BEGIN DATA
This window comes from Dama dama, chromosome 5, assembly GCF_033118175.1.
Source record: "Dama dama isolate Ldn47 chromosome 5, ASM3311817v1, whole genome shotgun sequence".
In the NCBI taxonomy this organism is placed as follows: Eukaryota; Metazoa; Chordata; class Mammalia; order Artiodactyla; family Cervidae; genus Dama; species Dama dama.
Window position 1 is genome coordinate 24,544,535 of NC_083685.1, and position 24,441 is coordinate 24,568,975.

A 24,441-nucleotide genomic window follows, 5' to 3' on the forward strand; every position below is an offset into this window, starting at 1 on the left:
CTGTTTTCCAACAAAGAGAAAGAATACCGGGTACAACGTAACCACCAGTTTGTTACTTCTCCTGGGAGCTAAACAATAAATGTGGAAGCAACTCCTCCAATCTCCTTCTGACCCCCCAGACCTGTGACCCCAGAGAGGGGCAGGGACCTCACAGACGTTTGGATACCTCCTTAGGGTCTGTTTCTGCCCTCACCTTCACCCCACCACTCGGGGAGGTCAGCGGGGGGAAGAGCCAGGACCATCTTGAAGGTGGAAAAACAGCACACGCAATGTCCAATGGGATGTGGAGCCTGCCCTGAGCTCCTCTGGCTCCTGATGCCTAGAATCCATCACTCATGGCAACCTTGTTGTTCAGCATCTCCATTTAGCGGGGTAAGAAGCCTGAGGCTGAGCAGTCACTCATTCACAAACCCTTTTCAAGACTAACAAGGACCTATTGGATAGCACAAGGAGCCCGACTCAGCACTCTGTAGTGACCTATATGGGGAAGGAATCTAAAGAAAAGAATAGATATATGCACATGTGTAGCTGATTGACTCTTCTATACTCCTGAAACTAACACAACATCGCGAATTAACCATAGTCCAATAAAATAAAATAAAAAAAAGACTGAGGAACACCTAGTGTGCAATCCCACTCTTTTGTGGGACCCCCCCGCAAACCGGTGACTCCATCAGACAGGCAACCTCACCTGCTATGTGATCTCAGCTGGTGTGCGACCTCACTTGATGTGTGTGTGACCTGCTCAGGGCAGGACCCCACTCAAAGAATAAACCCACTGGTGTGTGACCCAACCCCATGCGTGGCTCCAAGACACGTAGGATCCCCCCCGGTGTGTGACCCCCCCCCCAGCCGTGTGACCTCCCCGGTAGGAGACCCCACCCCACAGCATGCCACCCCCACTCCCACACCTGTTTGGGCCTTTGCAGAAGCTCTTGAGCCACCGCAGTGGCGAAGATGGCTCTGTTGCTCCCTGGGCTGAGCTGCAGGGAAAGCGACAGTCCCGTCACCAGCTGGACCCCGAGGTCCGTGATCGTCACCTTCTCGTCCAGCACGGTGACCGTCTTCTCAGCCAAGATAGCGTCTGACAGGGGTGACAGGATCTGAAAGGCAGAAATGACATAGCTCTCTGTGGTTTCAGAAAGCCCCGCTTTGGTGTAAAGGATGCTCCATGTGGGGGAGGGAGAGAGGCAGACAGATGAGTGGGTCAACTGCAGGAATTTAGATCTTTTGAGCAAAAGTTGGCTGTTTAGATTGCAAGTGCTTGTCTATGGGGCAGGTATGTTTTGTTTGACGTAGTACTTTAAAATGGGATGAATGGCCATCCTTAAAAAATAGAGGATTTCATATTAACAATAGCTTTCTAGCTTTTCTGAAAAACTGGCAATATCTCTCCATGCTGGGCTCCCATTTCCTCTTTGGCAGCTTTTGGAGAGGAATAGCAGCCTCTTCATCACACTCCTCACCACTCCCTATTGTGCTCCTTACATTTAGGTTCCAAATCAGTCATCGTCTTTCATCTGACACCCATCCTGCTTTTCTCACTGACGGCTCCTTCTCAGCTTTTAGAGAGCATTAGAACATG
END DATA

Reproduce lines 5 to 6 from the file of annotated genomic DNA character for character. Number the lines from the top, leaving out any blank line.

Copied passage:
A 24,441-nucleotide genomic window follows, 5' to 3' on the forward strand; every position below is an offset into this window, starting at 1 on the left:
CTGTTTTCCAACAAAGAGAAAGAATACCGGGTACAACGTAACCACCAGTTTGTTACTTCTCCTGGGAGCTAAACAATAAATGTGGAAGCAACTCCTCCAATCTCCTTCTGACCCCCCAGACCTGTGACCCCAGAGAGGGGCAGGGACCTCACAGACGTTTGGATACCTCCTTAGGGTCTGTTTCTGCCCTCACCTTCACCCCACCACTCGGGGAGGTCAGCGGGGGGAAGAGCCAGGACCATCTTGAAGGTGGAAAAACAGCACACGCAATGTCCAATGGGATGTGGAGCCTGCCCTGAGCTCCTCTGGCTCCTGATGCCTAGAATCCATCACTCATGGCAACCTTGTTGTTCAGCATCTCCATTTAGCGGGGTAAGAAGCCTGAGGCTGAGCAGTCACTCATTCACAAACCCTTTTCAAGACTAACAAGGACCTATTGGATAGCACAAGGAGCCCGACTCAGCACTCTGTAGTGACCTATATGGGGAAGGAATCTAAAGAAAAGAATAGATATATGCACATGTGTAGCTGATTGACTCTTCTATACTCCTGAAACTAACACAACATCGCGAATTAACCATAGTCCAATAAAATAAAATAAAAAAAAGACTGAGGAACACCTAGTGTGCAATCCCACTCTTTTGTGGGACCCCCCCGCAAACCGGTGACTCCATCAGACAGGCAACCTCACCTGCTATGTGATCTCAGCTGGTGTGCGACCTCACTTGATGTGTGTGTGACCTGCTCAGGGCAGGACCCCACTCAAAGAATAAACCCACTGGTGTGTGACCCAACCCCATGCGTGGCTCCAAGACACGTAGGATCCCCCCCGGTGTGTGACCCCCCCCCCAGCCGTGTGACCTCCCCGGTAGGAGACCCCACCCCACAGCATGCCACCCCCACTCCCACACCTGTTTGGGCCTTTGCAGAAGCTCTTGAGCCACCGCAGTGGCGAAGATGGCTCTGTTGCTCCCTGGGCTGAGCTGCAGGGAAAGCGACAGTCCCGTCACCAGCTGGACCCCGAGGTCCGTGATCGTCACCTTCTCGTCCAGCACGGTGACCGTCTTCTCAGCCAAGATAGCGTCTGACAGGGGTGACAGGATCTGAAAGGCAGAAATGACATAGCTCTCTGTGGTTTCAGAAAGCCCCGCTTTGGTGTAAAGGATGCTCCATGTGGGGGAGGGAGAGAGGCAGACAGATGAGTGGGTCAACTGCAGGAATTTAGATCTTTTGAGCAAAAGTTGGCTGTTTAGATTGCAAGTGCTTGTCTATGGGGCAGGTATGTTTTGTTTGACGTAGTACTTTAAAATGGGATGAATGGCCATCCTTAAAAAATAGAGGATTTCATATTAACAATAGCTTTCTAGCTTTTCTGAAAAACTGGCAATATCTCTCCATGCTGGGCTCCCATTTCCTCTTTGGCAGCTTTTGGAGAGGAATAGCAGCCTCTTCATCACACTCCTCACCACTCCCTATTGTGCTCCTTACATTTAGGTTCCAAATCAGTCATCGTCTTTCATCTGACACCCATCCTGCTTTTCTCACTGACGGCTCCTTCTCAGCTTTTAGAGAGCATTAGAACATG